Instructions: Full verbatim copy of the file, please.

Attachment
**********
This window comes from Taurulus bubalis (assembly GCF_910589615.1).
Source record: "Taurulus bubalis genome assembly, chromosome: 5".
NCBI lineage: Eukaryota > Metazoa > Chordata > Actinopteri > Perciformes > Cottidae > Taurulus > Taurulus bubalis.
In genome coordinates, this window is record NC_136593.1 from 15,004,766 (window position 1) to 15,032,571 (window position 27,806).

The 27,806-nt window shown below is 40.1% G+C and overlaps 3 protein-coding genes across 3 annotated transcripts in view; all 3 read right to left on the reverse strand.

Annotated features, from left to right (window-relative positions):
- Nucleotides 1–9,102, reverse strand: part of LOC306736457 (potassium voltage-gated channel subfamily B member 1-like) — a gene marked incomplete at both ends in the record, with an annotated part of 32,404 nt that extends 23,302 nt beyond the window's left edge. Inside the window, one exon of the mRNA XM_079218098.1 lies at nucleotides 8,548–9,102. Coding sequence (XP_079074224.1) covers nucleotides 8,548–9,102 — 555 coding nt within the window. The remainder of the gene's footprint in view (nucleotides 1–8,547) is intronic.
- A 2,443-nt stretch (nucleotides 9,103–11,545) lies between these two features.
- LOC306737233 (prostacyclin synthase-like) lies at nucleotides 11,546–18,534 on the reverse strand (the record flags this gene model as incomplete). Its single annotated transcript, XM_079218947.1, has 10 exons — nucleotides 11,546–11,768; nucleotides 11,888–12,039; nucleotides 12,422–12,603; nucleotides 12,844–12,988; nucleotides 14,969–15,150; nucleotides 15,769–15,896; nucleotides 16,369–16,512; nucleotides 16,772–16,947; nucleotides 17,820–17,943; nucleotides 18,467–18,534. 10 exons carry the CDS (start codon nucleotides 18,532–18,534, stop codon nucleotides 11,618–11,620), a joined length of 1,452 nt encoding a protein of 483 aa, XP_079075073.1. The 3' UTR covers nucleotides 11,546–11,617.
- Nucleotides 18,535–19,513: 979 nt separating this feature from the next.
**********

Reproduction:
This window comes from Taurulus bubalis (assembly GCF_910589615.1).
Source record: "Taurulus bubalis genome assembly, chromosome: 5".
NCBI lineage: Eukaryota > Metazoa > Chordata > Actinopteri > Perciformes > Cottidae > Taurulus > Taurulus bubalis.
In genome coordinates, this window is record NC_136593.1 from 15,004,766 (window position 1) to 15,032,571 (window position 27,806).

The 27,806-nt window shown below is 40.1% G+C and overlaps 3 protein-coding genes across 3 annotated transcripts in view; all 3 read right to left on the reverse strand.

Annotated features, from left to right (window-relative positions):
- Nucleotides 1–9,102, reverse strand: part of LOC306736457 (potassium voltage-gated channel subfamily B member 1-like) — a gene marked incomplete at both ends in the record, with an annotated part of 32,404 nt that extends 23,302 nt beyond the window's left edge. Inside the window, one exon of the mRNA XM_079218098.1 lies at nucleotides 8,548–9,102. Coding sequence (XP_079074224.1) covers nucleotides 8,548–9,102 — 555 coding nt within the window. The remainder of the gene's footprint in view (nucleotides 1–8,547) is intronic.
- A 2,443-nt stretch (nucleotides 9,103–11,545) lies between these two features.
- LOC306737233 (prostacyclin synthase-like) lies at nucleotides 11,546–18,534 on the reverse strand (the record flags this gene model as incomplete). Its single annotated transcript, XM_079218947.1, has 10 exons — nucleotides 11,546–11,768; nucleotides 11,888–12,039; nucleotides 12,422–12,603; nucleotides 12,844–12,988; nucleotides 14,969–15,150; nucleotides 15,769–15,896; nucleotides 16,369–16,512; nucleotides 16,772–16,947; nucleotides 17,820–17,943; nucleotides 18,467–18,534. 10 exons carry the CDS (start codon nucleotides 18,532–18,534, stop codon nucleotides 11,618–11,620), a joined length of 1,452 nt encoding a protein of 483 aa, XP_079075073.1. The 3' UTR covers nucleotides 11,546–11,617.
- Nucleotides 18,535–19,513: 979 nt separating this feature from the next.